The report also added: “A serious situation arose at National level after this disastrous tour. Several unsavoury allegations and seedy stories were flying around as to why Sri Lanka lost all three Test matches badly, each in less than four days.”

The BCCSL appointed committee comprised S. Skandakumar (former Secretary BCCSL) as chairman, Brigadier S.D.N. Hapugalle, A.B.P. Tennekoon, L. Rodrigo and M. Seevaratnam with T.R. Mirando as Secretary, to “investigate all aspects of the tour that led to the poor performance”.

“The tour, comprising three Tests and three ODIs, was not on Sri Lanka’s original international calendar for 1994, and was arranged only after Pakistan called off their official tour to that country in the latter half of 1993,” the report added.

It may have been thought provoking at that time…..but, at the same time, couldn’t it have been the catalyst? Because two years hence, almost the same team turned tables and ended up ICC World Cup winners.

A quarter century on from the 1996 win, we are back on the same saddle, but the horse is still not clearing the fence. The Lankan cricketers have suffered the ignominy of losing against England, Australia, Zimbabwe, Bangladesh, Pakistan, India and South Africa and at the Champions Trophy, in recent times.

At least in 1994, the Lankans turned around after a debacle. But, since that point of time when Lanka lost the services of Mahela Jayawardena, Kumar Sangakkara and D.M. Dilshan, the Lankans have forgotten their sacred winning formula.


Since the loss in 1994, the Lankan team narrowed down its choices and, by 1995, it was more or less a composite XI which represented Sri Lanka — (Batting lineup) Sanath Jayasuriya, Romesh Kaluwitharana (W/K), Asanka Gurusinha, Aravinda de Silva, Arjuna Ranatunga, Roshan Mahanama, Hashan Tillekeratne, Kumara Dharmasena, Chaminda Vaas, Pramodya Wickremasinghe and Muttiah Muralitharan. Each of these players knew what his respective role was!

Fourteen ODIs to go, do we have a lineup that is settled? What would happen when the two ‘naughty’ lads – Dinesh Chandimal and Dhanushka Gunatilleke return to the side? Both look certain to make it to the 2019 World Cup squad, given the plight that we are in at present.

Top of the line openers – Dhanushka Gunatilleke, Upul Tharanga, Niroshan Dickwella (WK) and now Dimuth Karunaratne — are looking to fill the two slots.

Then there is the middle order that could read as – Kusal Mendis (WK), Kusal Perera(WK), Dinesh Chandimal(WK), Angelo Mathews, Dhananjaya de Silva and Tissera Perera. Then like Jack-in-the-box on Wednesday Dasun Shanaka joined the party scoring a belligerent 65 under a shower of sixes. This means more headaches for the selectors, on how are we to settle the real playing XI. Here, too at least three names will have to be omitted, wonder who they are?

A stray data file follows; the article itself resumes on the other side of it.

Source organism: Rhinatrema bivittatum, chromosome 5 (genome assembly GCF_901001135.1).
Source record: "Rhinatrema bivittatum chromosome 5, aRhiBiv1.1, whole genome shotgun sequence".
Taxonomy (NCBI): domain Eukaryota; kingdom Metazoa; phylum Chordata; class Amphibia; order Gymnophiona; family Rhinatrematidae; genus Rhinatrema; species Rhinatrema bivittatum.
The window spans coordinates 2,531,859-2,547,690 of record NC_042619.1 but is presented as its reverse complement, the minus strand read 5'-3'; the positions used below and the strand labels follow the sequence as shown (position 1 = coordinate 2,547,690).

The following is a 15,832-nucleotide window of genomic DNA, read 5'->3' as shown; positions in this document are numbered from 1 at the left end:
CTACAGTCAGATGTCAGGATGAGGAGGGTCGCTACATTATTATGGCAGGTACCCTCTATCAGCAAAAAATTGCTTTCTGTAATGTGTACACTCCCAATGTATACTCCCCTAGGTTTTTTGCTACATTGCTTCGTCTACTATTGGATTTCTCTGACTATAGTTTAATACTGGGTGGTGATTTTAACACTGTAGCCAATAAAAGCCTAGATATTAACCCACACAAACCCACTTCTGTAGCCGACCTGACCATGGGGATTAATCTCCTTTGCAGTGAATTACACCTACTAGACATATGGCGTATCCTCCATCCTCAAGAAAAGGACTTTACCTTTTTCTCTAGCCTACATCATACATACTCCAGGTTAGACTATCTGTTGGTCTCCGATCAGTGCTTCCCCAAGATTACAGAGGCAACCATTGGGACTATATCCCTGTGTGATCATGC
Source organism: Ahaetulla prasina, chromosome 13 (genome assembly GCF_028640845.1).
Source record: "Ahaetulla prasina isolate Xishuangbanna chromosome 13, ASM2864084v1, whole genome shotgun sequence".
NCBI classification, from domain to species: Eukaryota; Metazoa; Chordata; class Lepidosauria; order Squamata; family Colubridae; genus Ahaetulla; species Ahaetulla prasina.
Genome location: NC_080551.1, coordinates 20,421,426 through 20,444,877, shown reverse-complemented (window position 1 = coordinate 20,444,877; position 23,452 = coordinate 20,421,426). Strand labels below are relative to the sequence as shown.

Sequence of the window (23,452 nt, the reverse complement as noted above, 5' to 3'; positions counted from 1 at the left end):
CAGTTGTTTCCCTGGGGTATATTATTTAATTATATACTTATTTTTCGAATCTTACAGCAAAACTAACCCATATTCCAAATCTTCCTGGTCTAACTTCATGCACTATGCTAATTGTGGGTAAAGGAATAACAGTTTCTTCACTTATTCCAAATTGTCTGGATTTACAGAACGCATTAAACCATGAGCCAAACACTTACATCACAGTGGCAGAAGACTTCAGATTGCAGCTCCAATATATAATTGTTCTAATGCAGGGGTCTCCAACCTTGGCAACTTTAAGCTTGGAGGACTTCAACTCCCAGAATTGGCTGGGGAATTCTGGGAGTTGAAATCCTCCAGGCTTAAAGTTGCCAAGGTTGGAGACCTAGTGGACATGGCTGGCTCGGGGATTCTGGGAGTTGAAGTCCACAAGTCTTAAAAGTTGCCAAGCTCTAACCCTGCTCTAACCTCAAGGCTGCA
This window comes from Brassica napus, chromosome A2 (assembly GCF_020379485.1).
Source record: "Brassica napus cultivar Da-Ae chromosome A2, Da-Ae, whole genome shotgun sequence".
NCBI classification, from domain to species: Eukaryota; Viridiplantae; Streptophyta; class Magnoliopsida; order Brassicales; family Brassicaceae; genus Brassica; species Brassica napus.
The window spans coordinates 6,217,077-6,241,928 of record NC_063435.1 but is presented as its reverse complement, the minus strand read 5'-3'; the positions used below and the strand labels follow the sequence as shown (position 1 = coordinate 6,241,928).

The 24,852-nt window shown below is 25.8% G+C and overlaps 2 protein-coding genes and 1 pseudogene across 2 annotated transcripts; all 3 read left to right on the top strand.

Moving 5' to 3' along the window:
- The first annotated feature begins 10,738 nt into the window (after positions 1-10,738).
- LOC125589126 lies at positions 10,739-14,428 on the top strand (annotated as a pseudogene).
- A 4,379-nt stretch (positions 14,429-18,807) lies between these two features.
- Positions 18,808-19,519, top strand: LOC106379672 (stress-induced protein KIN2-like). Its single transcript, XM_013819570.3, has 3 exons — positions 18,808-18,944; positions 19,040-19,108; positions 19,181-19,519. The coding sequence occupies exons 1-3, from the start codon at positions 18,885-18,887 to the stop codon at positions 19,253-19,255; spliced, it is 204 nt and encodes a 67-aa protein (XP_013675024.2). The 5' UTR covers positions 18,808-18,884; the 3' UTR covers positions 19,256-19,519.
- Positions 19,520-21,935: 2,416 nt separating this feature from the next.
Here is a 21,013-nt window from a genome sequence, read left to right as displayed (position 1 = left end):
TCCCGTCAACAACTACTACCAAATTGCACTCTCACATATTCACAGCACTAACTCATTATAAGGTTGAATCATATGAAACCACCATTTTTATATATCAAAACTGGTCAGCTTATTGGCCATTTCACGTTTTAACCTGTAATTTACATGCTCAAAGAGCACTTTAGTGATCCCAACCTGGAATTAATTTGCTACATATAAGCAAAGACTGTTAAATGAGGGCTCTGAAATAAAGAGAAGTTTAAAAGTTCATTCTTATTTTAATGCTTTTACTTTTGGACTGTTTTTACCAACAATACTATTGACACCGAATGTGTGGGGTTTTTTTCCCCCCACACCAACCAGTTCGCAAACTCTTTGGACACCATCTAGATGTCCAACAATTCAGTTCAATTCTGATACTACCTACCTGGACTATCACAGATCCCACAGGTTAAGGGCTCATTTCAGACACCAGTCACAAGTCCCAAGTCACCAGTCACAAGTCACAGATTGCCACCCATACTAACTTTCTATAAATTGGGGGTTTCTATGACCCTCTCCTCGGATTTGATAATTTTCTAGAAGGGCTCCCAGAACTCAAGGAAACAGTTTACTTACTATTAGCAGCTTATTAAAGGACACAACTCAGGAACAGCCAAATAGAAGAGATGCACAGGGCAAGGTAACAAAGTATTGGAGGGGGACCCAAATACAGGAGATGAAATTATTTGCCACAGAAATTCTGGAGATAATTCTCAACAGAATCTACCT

Many agree that, in English conditions, Lahiru Kumara, with his speed and wicket taking abilities in true conditions, should be playing a lot of ODIs but, has to get into the green jacket more often than not. Suranga Lakmal always gets preference over Kumara because of experience. Then, Tissera Perera was not bowled at all in the first match and, in the other, ends up taking four wickets. Then, there is talk of Lasith Malinga being in the bigger picture but, with every match he misses, he would run short of match practice.

Left-arm orthodox spinner Prabhath Jayasuriya, according to chief selector Graeme Labrooy, is being taken very seriously. But, with Akila Dhananjaya and Lakshan Sandakan, they have a choice there too.

Having choices is great under normal conditions but, with limited time options, the prevailing proposition is different.

Then, can we take Mathews seriously, as a captain. A fully fit Angelo Mathews would be hard to match. But, as a player who has to fight for a place as a specialist batsman with Dhananjaya de Silva, Niroshan Dickwella or Kusal Perera or Dasun Shanaka the options begin to narrow down. Right now, Mathews is playing selfish cricket, it looks like. Or else, he is not on top of his batting skills.

As for Hathurusinghe and company, every tangle has to be untangled. Could the Lankans turn tables in just 14 ODIs? Or else, should we propose to sack Chandika Hathurusinghe and employ English magician ‘Dynamo’, to alter the Lankan cricket abilities during the World Cup which is scheduled to be played in England itself?